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Fight against terrorism: more security in EU air transport

Loyola de Palacio, European Commission Vice-President in charge of transport and energy welcomed last Friday the final adoption of the…

Loyola de Palacio, European Commission Vice-President in charge of transport and energy welcomed last Friday the final adoption of the proposal on aviation security, a key initial piece of EU legislation. The purpose of the new rules is to guarantee throughout the European Union the provision of a high level of security in civil aviation through harmonised mandatory common rules for civil aviation security. Loyola de Palacio explained The security of European citizens must be guaranteed: only the uniform, effective application of these measures will enable all Europeans to continue to have confidence in EU skies and airports. stated Loyola de Palacio. We must now implement quickly this Regulation, and, if necessary, to complete it for incorporating swiftly any new international agreement on security she added.

In the immediate aftermath of the tragic events of 11 September 2001, the Commission proposed a Regulation establishing common rules in the field of civil aviation security, which has just been definitively adopted by the European Parliament and the Council.

The common rules are based on the rules set out in Document 30 of the European Civil Aviation Conference (ECAC) and aim at increased control of both international and domestic flights.

They are chiefly concerned with:

  • control of access to sensitive areas of airports and aircraft;

  • control of passengers and their hand luggage;

  • control and monitoring of hold luggage;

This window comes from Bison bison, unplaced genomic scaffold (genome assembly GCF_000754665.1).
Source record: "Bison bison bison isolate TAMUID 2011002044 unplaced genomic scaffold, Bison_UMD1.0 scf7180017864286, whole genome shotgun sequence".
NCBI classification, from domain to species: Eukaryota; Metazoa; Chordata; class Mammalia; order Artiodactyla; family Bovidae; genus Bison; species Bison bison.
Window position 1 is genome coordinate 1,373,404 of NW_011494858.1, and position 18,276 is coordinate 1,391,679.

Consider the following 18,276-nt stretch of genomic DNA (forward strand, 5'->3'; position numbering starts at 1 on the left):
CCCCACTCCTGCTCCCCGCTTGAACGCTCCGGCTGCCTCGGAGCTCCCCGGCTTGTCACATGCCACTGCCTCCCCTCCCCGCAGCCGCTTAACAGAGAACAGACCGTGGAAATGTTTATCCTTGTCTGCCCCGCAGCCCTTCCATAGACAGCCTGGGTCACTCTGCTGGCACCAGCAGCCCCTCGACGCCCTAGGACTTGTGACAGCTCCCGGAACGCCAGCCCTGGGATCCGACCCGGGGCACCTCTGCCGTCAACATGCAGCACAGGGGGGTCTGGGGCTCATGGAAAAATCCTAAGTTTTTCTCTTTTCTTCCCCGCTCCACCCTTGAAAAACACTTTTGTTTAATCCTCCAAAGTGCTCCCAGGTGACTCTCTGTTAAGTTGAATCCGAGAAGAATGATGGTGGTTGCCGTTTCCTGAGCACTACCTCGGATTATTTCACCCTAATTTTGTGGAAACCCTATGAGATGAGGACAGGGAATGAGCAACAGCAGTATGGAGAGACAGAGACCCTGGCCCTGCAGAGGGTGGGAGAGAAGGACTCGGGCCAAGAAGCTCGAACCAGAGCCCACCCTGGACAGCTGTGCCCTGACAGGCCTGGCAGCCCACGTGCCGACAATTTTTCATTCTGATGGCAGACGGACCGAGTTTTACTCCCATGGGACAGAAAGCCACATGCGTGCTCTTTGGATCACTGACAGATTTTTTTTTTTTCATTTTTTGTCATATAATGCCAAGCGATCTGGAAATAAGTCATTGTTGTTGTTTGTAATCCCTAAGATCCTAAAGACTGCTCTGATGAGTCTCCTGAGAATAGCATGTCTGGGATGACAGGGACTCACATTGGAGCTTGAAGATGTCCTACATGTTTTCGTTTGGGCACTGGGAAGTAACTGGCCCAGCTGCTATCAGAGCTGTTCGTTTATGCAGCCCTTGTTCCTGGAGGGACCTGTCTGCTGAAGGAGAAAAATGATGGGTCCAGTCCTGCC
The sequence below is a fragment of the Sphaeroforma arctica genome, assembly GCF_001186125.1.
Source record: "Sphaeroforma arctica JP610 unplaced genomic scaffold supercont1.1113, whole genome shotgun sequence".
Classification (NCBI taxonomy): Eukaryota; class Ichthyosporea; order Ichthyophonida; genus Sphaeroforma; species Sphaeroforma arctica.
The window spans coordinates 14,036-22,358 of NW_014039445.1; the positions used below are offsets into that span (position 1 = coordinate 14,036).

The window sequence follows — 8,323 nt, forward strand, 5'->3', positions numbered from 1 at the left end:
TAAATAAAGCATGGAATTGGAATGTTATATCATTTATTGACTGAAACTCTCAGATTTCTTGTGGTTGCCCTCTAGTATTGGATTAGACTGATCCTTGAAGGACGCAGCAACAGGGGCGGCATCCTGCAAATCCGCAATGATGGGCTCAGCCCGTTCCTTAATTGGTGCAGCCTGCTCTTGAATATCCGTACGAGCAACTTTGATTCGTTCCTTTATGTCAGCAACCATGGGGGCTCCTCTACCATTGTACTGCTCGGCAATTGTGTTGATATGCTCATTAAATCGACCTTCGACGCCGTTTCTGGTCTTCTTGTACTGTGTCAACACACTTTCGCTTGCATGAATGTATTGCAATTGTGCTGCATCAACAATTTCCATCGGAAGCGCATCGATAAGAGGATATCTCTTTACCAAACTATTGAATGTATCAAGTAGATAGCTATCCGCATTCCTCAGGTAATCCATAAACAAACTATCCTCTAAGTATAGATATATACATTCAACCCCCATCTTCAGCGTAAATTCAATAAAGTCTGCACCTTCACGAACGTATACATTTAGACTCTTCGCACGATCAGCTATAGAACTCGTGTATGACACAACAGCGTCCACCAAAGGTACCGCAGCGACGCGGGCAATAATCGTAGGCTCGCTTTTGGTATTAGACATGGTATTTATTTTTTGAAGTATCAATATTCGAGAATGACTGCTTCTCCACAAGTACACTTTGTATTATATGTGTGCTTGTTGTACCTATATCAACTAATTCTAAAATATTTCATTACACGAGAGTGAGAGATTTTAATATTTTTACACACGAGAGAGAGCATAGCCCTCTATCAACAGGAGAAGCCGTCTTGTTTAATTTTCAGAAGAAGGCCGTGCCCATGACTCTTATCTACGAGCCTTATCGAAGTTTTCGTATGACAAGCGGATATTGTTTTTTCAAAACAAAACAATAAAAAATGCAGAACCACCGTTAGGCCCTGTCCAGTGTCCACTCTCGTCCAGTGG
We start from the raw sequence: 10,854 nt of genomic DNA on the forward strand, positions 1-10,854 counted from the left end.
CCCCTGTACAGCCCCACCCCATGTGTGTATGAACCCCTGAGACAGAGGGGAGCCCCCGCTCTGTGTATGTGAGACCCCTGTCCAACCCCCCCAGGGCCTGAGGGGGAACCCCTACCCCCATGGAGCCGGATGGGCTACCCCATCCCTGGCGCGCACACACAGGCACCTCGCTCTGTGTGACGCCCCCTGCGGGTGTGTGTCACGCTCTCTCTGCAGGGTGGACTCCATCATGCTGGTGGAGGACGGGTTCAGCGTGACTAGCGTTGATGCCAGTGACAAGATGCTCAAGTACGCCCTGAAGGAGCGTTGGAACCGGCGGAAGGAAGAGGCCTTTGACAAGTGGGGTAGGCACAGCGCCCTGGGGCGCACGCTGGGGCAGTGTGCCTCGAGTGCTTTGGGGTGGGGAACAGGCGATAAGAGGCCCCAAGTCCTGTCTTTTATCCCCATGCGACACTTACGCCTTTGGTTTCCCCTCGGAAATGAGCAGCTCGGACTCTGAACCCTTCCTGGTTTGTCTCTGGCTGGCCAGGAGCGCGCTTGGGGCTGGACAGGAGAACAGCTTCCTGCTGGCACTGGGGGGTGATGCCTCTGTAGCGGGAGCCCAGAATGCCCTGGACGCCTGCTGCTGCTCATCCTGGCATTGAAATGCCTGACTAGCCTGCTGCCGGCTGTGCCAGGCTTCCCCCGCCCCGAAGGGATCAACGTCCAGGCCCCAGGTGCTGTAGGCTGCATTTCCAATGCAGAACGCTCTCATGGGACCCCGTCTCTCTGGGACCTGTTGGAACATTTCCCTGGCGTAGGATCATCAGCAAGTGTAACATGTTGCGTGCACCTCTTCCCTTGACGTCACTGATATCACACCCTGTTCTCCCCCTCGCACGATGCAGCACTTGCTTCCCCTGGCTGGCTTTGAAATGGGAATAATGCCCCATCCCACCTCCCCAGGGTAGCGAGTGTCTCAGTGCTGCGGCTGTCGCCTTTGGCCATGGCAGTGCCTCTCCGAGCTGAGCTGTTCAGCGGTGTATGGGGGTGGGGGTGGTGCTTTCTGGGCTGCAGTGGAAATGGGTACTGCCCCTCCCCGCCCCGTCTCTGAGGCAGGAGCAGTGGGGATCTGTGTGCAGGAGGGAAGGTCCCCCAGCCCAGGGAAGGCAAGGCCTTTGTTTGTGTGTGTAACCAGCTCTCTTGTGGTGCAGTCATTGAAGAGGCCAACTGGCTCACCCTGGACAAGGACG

• control of cargo and mail;

  • training of ground staff;

  • definition of specifications for the equipment for the above controls;

  • classification of weapons and others items which it is prohibited to bring on to aircraft or into the sensitive areas of airports.

The measures will be implemented gradually in a realistic manner to take account of the time needed to train personnel and alter infrastructure. Member States can adopt special measures, in the event of a more specific threat, or more stringent requirements if they deem it necessary.

For its part, the Commission intends to ensure that the Community measures are able to evolve in line with the nature of any threat. Therefore, the new legislation allows for the development of more detailed implementing legislation through the newly created Management Committee for Civil Aviation Security(1).

Over time this framework legislation will allow for covering in detail all elements of aviation security and develop additional detailed rules as and when deemed necessary. Indeed, work is already well advanced on bringing forward legislation for additional security requirements.

The regulation also requires that for the first time all Member States have national aviation security programmes and specifying basic security requirements. It also mandates the Commission to develop a European programme of security inspections to ensure that the legislation is being applied.

The new rules do not directly address the issue of the financing of additional security measures. The Commission has launched a study into the current situation of financing due for completion in the second half of 2003 and may, if appropriate, make a legislative proposal on the topic.

The implementation of this new Regulation will complement and reinforce the co-operation developed at international level.

(1) by means of comitology procedure